Objectivism and Paul McKeever’s Theory on Taxation

April 3, 2008 by · 11 Comments 

In response to my reply concerning the issues of government employment and government hand-outs, my facebook friend wrote, in part:

…I was also inexplicitly referring to your YouTube video on taxes and government where you, as far as I can remember, argued that charging people for protecting them could not be considered immoral.

I replied as follows:

I think I know the video (youtube title: “In Defence of Ayn Rand #4: Rand, Anarchism, and Taxes“) to which you are referring [NOTE: my facebook friend might have been referring, alternatively, to my Freedom Party video titled “Taxes, Justice and Wolfe“, in which I discuss the difference between sales taxes and other taxes]. In it, I briefly outlined some thoughts I was having (and continue to have) about whether there is a kind of tax that is not immoral. The general thrust of the rationale there was that:

1. According to Ayn Rand’s philosophy, one is likely not to make an objective assessment of the facts, evidence, guilt/innocence, and nature/degree of penalty where one is a victim of the wrong in question. Hence, government has a monopoly on law-making (and, as a result, on the justice system), thereby putting the retaliatory use of force under objective control. According to Ayn Rand’s philosophy, you should not go after the guy who you think is responsible for the theft of your TV. You should instead call the police and file a report.

2. Because Ayn Rand’s philosophy regards it as wrong to take the law into your own hands (except in the case of defending yourself from immanent harm/loss), it is right for the task to be delegated to others who have no personal involvement in the wrong in question; people who will be more likely to judge objectively and dispassionately. The people who fill those roles, in Ayn Rand’s philosophy, are part of the government.

3. According to Ayn Rand’s philosophy, it is wrong to trade the value of ones productive efforts for (a) a disvalue, or (b) no value at all. Therefore, it is wrong to act as police officer, judge, or warden without getting paid, and it is wrong to force someone so to act. In short: members of government should be paid to do the work that morality requires be done by them instead of by the victim.

4. This is where my theory of taxation/government finance enters the issue:

(a) if the victim can choose and pay for his own police officer, judge/jury, warden etc., those people’s continued living will depend upon delivering results that their payors – i.e., victims – want. The police, judge, warden etc. – to whom their tasks are delegated only because they are presumed to be unbiased, impartial, dispassionate, reasonable, etc. – would be paid in a way that discouraged them from being unbiased, impartial, dispassionate, reasonable, etc.. In legal lingo: they would be place in a conflict of interest (I use that phrase to represent a different conflict than that discussed by Ayn Rand in her essay about “conflicts of mens interests”). In short: if the victim is the person paying the delegates, the purpose of delegating is defeated.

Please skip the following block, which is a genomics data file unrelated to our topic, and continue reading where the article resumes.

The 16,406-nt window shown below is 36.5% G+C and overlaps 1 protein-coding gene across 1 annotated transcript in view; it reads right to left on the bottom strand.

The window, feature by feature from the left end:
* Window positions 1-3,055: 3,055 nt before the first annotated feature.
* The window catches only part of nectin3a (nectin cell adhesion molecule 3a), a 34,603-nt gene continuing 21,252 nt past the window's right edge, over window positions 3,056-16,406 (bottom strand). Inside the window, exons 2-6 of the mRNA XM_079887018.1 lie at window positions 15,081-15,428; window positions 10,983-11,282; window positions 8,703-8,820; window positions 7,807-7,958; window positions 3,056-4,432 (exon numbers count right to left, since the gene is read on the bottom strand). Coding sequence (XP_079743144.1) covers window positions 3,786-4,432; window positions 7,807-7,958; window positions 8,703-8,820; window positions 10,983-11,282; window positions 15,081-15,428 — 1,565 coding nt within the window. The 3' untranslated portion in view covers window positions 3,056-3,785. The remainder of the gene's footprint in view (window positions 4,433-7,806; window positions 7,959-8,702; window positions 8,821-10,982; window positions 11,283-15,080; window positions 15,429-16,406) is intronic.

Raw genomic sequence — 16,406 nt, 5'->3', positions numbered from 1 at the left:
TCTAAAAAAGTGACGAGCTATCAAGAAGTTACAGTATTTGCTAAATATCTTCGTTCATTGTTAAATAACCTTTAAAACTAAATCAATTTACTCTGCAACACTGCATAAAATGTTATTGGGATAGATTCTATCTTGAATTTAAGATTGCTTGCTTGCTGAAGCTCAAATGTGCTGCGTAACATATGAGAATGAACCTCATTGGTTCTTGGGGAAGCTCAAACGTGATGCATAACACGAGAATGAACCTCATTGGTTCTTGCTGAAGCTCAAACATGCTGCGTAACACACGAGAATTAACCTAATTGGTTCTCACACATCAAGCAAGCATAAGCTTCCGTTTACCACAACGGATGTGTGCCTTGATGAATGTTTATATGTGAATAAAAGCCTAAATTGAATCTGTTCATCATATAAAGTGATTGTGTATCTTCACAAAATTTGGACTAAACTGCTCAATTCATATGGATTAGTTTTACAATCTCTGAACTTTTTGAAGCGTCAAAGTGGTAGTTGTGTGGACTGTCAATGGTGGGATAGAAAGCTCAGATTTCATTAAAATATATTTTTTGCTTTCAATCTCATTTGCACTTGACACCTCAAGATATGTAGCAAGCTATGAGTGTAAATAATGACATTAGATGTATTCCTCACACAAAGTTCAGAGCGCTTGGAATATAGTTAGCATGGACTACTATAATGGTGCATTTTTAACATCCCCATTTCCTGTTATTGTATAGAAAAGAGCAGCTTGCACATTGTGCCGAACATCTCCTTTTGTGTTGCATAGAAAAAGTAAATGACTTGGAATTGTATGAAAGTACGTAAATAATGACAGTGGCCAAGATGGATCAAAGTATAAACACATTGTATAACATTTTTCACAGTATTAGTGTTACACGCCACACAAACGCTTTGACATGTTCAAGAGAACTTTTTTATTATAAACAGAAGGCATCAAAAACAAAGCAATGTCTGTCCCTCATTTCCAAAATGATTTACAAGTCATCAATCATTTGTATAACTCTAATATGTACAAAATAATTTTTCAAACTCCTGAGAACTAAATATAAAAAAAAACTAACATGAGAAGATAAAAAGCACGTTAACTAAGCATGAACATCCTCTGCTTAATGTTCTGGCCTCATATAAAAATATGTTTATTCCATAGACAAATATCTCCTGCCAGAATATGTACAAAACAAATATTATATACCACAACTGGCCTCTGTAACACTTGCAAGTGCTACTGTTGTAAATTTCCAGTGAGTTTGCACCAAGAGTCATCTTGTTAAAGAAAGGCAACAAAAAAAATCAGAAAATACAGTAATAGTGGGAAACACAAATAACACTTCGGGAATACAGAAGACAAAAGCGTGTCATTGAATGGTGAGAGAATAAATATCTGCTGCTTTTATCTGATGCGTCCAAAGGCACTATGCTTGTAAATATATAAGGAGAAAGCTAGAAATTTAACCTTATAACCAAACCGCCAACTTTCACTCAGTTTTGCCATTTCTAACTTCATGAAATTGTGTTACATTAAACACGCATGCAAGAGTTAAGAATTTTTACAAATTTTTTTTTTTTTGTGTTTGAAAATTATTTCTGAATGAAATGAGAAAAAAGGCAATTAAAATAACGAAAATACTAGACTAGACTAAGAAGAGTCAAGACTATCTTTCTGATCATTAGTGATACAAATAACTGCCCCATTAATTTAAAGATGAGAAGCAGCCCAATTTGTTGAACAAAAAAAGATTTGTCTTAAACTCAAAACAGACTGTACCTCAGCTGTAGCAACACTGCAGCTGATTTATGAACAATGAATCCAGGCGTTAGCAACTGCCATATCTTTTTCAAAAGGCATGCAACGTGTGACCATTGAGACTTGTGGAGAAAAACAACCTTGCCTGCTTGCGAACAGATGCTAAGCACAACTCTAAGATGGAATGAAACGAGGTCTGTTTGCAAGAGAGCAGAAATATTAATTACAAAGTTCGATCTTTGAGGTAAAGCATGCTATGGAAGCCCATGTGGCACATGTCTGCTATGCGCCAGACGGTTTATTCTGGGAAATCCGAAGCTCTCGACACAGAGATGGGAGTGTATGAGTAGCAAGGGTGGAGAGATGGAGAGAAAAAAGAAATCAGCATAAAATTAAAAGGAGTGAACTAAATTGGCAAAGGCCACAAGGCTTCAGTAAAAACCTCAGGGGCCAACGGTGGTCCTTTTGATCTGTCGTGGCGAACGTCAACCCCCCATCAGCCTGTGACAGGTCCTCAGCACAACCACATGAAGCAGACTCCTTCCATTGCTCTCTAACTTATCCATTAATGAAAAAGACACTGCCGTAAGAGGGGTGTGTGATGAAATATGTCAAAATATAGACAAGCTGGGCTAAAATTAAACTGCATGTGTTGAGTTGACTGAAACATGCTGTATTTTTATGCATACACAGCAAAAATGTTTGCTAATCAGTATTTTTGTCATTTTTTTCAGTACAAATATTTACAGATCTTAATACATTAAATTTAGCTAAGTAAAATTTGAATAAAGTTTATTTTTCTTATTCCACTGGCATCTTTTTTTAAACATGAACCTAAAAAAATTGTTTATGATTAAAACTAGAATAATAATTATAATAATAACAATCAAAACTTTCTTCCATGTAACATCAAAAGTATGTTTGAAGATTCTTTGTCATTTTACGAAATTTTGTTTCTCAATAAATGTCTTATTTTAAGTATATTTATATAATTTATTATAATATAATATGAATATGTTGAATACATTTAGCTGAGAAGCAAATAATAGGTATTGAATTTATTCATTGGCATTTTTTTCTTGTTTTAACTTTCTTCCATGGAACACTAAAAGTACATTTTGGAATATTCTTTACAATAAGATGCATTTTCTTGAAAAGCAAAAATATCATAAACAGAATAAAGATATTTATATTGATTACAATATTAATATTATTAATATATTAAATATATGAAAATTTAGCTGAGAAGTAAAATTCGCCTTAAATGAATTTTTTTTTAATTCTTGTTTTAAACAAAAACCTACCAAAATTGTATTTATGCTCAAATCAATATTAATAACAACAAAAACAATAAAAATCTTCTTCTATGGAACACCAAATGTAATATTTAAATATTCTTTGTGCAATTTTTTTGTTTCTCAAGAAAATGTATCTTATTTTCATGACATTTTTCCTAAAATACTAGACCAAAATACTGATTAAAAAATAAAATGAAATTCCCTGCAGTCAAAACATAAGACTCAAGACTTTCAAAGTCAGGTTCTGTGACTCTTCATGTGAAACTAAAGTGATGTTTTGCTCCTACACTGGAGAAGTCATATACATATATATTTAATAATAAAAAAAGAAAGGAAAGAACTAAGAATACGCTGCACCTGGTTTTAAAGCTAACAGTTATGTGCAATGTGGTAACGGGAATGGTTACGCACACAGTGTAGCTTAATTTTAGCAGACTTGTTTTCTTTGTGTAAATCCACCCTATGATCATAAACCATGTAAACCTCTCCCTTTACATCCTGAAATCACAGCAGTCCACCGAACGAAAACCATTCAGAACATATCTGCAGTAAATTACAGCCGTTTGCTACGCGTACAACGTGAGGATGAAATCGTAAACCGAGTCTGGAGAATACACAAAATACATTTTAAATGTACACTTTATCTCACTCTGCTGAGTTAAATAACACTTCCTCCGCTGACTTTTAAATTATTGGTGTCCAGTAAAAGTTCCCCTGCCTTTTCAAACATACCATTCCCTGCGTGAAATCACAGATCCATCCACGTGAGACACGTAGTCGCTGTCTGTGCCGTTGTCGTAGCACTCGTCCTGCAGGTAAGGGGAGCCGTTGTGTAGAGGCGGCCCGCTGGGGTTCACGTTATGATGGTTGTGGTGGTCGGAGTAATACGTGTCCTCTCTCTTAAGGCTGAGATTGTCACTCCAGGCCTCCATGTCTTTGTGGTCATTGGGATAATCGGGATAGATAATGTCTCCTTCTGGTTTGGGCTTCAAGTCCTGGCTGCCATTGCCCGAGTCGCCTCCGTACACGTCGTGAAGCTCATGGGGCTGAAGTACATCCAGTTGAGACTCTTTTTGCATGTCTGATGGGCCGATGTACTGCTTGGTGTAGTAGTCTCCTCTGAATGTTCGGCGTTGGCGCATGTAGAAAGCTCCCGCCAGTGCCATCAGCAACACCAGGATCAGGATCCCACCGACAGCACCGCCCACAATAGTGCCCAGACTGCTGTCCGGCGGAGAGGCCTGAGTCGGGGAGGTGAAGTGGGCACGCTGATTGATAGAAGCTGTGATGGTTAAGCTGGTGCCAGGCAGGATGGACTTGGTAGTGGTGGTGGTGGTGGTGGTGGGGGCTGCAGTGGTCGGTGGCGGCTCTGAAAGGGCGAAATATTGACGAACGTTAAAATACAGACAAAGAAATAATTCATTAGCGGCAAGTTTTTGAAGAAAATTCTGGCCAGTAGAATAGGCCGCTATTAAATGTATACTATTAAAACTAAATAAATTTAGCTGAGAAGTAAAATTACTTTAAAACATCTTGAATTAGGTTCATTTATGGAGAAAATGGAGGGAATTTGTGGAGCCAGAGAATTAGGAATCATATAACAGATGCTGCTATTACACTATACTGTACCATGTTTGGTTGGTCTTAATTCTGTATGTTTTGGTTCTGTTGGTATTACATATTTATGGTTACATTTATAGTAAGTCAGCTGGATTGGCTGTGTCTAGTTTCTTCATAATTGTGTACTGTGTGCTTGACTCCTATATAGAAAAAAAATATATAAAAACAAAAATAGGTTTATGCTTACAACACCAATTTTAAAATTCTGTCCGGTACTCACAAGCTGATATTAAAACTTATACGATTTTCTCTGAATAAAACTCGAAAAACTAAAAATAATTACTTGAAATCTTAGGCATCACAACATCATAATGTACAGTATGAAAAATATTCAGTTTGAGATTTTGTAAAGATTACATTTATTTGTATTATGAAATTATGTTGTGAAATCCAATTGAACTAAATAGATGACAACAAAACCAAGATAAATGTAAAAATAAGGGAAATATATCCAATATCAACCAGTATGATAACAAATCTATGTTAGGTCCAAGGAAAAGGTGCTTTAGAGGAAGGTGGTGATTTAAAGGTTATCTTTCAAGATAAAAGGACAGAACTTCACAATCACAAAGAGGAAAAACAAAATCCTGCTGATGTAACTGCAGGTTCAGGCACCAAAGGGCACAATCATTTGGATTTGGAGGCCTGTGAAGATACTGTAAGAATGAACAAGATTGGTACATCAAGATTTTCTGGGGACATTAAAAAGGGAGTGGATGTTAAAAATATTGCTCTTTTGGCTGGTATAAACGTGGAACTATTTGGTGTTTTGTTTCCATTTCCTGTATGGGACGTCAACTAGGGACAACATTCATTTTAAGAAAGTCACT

(b) if, on the other hand, the police, judges, etc. are paid from a single fund, controlled by the government, then the purpose of delegating is not defeated: the police, judges, etc. have no particular reason for being biased in favour of the alleged victim or the alleged criminal.

(c) if it is morally required that we delegate; if it is morally wrong to require delegates to work without being paid; and if the purpose of delegation is defeated when the victim pays the delegates, but not when the government pays the delegates, I propose that it is right to pay into the government fund that pays the delegates.

(d) It is wrong, in Ayn Rand’s philosophy, to mooch or loot. To receive the value of policing, judiciary, etc. services without paying into the government fund that pays them would be morally wrong.

(e) Therefore, in the video, I propose the germ of a theory that it may be morally right to use force to obtain from such a moocher/looter his portion of the monies paid to the judges, police, etc.. This does NOT imply that it would be right to use force to require a person to pay for non-justice matters (e.g., health care, education, etc.): such use of force would be wrong.

(f) Finally, in the video in question, I discuss what sorts of taxes might achieve that result without resulting in an injustice. In that video, I exclude every tax except one: a sales tax. The reason: every sale involves the formation of a contract, and it is wrong for the contracting parties to take the law into their own hands should a dispute arise concerning the contract. In other words: it is a proper function of government to resolve such disputes (i.e., in the courtroom, pursuant to objective laws). Therefore, a sales tax amounts to a fee paid for the right to use the government’s services to resolve any dispute that might arise concerning the contract of purchase and sale. If one buys little, one creates few contracts and fewer possible demands upon the court’s services, so one pays little. If one creates a great many contracts, or creates contracts that are more likely to be litigated (e.g., purchases of land are more likely to be litigated than purchases of bubble gum) one pays more. Yet the “more” is achieved without arbitrary rates: a sales tax typically involves a single rate being applied to any price.

(g) For the greatest certainty: Ayn Rand did not make the argument I propose here in point 4. If it is a rational implication of Ms. Rand’s philosophy, it is to my credit. If it is not a rational implication of Ms. Rand’s philosophy, it is to my discredit alone, not to hers and not to the discredit of her philosophy.